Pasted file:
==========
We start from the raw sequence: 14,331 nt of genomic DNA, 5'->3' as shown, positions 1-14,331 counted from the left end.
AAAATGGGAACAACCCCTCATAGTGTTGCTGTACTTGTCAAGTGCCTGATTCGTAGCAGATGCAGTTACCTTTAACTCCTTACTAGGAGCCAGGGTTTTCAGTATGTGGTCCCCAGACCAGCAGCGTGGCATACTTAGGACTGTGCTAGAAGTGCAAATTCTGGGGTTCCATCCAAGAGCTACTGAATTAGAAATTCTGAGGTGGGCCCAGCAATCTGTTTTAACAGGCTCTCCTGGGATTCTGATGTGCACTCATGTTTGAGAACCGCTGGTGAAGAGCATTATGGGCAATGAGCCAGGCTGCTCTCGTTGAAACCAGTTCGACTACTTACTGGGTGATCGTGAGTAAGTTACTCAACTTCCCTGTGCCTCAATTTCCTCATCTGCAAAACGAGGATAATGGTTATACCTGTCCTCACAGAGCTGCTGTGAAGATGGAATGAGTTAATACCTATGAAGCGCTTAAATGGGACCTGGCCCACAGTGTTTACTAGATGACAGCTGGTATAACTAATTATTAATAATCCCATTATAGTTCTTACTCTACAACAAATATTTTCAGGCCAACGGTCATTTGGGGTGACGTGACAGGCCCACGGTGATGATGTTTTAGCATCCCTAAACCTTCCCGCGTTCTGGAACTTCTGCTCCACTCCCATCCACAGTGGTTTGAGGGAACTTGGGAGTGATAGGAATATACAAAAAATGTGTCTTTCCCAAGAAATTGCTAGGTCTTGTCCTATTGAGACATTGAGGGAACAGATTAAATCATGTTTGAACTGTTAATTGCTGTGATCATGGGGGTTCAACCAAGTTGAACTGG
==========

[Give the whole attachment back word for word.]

We start from the raw sequence: 14,331 nt of genomic DNA, 5'->3' as shown, positions 1-14,331 counted from the left end.
AAAATGGGAACAACCCCTCATAGTGTTGCTGTACTTGTCAAGTGCCTGATTCGTAGCAGATGCAGTTACCTTTAACTCCTTACTAGGAGCCAGGGTTTTCAGTATGTGGTCCCCAGACCAGCAGCGTGGCATACTTAGGACTGTGCTAGAAGTGCAAATTCTGGGGTTCCATCCAAGAGCTACTGAATTAGAAATTCTGAGGTGGGCCCAGCAATCTGTTTTAACAGGCTCTCCTGGGATTCTGATGTGCACTCATGTTTGAGAACCGCTGGTGAAGAGCATTATGGGCAATGAGCCAGGCTGCTCTCGTTGAAACCAGTTCGACTACTTACTGGGTGATCGTGAGTAAGTTACTCAACTTCCCTGTGCCTCAATTTCCTCATCTGCAAAACGAGGATAATGGTTATACCTGTCCTCACAGAGCTGCTGTGAAGATGGAATGAGTTAATACCTATGAAGCGCTTAAATGGGACCTGGCCCACAGTGTTTACTAGATGACAGCTGGTATAACTAATTATTAATAATCCCATTATAGTTCTTACTCTACAACAAATATTTTCAGGCCAACGGTCATTTGGGGTGACGTGACAGGCCCACGGTGATGATGTTTTAGCATCCCTAAACCTTCCCGCGTTCTGGAACTTCTGCTCCACTCCCATCCACAGTGGTTTGAGGGAACTTGGGAGTGATAGGAATATACAAAAAATGTGTCTTTCCCAAGAAATTGCTAGGTCTTGTCCTATTGAGACATTGAGGGAACAGATTAAATCATGTTTGAACTGTTAATTGCTGTGATCATGGGGGTTCAACCAAGTTGAACTGG